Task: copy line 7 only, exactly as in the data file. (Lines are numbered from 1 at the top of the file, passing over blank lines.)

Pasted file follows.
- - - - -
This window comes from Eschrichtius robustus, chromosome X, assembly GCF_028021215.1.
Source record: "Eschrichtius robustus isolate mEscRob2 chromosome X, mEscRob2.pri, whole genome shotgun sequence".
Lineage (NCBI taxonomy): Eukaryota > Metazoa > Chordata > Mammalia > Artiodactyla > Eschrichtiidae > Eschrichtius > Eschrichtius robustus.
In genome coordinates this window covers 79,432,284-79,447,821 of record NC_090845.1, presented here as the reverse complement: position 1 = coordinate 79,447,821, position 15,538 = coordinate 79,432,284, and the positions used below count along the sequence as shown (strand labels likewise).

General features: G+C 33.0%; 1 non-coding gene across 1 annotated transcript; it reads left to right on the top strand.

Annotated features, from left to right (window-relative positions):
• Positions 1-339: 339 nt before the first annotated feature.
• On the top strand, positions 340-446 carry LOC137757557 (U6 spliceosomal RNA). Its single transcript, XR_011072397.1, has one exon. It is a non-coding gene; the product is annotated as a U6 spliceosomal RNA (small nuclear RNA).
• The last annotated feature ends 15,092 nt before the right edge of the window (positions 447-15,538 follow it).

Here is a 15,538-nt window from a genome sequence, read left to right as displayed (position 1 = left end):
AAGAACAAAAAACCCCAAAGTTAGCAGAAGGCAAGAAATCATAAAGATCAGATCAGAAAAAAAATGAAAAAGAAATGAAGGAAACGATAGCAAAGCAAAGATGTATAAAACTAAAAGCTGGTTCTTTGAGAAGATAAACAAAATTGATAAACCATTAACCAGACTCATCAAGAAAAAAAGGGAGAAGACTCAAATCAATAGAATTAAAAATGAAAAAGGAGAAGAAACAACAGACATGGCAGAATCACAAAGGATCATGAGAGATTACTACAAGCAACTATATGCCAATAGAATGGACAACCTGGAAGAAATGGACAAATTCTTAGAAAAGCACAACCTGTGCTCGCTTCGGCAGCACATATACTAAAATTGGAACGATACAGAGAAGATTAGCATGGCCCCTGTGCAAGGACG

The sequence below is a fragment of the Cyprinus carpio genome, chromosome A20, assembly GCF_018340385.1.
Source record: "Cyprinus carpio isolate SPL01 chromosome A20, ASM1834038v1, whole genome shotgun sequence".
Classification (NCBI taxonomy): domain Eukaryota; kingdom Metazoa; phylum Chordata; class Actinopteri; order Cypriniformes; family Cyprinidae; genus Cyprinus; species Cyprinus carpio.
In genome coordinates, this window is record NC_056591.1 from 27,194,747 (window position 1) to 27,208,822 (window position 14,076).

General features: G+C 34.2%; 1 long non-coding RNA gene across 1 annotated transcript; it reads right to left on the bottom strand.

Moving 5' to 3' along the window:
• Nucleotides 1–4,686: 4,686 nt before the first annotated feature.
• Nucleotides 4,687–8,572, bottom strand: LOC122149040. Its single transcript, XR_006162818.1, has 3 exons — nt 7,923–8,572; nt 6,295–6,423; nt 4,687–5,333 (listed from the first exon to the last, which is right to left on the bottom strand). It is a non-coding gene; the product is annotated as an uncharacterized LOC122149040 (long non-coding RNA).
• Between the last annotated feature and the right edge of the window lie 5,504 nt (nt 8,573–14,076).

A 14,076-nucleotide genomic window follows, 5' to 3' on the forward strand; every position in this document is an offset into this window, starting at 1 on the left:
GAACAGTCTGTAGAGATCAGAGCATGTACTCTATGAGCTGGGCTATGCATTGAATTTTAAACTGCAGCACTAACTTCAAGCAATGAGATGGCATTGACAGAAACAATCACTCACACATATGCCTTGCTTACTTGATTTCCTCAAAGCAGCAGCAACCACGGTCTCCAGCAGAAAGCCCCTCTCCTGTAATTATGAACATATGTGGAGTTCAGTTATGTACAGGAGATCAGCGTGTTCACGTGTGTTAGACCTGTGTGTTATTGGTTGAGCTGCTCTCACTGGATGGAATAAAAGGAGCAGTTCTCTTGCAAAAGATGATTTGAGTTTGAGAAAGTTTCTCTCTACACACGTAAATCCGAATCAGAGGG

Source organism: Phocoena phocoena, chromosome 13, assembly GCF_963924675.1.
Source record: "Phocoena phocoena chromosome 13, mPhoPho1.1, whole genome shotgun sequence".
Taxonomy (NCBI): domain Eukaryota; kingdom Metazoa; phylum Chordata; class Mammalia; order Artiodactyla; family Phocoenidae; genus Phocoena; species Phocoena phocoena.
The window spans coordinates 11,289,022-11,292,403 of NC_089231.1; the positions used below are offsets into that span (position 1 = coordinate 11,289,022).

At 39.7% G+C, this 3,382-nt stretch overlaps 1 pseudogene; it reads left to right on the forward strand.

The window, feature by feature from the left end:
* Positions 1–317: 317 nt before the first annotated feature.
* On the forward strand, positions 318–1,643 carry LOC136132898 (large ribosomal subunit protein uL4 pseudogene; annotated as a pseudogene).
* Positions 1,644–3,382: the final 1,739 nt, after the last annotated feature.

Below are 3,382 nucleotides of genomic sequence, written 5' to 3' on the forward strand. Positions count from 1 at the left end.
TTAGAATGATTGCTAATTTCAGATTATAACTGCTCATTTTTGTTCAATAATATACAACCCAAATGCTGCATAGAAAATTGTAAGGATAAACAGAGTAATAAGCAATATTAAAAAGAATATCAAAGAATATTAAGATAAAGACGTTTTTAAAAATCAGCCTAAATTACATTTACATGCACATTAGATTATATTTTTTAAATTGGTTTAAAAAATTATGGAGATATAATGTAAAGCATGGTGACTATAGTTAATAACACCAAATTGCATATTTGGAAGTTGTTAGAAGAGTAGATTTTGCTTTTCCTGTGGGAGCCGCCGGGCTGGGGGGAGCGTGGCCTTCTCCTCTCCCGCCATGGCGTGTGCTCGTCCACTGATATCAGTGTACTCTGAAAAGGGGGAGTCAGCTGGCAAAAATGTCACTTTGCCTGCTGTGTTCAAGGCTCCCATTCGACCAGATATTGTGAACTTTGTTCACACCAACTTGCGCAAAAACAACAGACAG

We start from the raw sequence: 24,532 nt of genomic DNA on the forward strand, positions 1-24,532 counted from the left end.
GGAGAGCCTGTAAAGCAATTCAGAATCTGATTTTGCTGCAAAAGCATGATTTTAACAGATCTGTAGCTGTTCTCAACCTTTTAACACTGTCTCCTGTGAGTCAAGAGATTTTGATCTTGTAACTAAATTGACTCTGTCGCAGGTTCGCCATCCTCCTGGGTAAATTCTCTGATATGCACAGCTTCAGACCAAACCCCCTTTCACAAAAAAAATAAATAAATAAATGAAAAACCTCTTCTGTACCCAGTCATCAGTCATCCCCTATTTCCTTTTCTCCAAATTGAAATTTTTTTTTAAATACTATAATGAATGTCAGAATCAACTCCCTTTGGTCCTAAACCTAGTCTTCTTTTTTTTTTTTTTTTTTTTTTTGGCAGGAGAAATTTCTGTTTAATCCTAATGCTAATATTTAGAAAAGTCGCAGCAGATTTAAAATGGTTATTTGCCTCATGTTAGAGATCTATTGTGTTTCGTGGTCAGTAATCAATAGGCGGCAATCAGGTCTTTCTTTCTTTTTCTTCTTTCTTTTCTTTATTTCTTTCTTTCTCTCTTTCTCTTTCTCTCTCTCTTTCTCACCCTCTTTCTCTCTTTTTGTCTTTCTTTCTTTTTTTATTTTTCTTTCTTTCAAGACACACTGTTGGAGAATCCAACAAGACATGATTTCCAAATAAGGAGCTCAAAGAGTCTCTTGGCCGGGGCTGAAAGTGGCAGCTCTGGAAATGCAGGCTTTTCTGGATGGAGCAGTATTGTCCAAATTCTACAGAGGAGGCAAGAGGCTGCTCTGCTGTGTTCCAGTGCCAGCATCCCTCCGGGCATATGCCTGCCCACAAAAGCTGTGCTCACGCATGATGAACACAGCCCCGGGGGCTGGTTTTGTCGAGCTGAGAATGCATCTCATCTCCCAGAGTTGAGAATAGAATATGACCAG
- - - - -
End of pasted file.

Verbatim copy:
• Positions 1-339: 339 nt before the first annotated feature.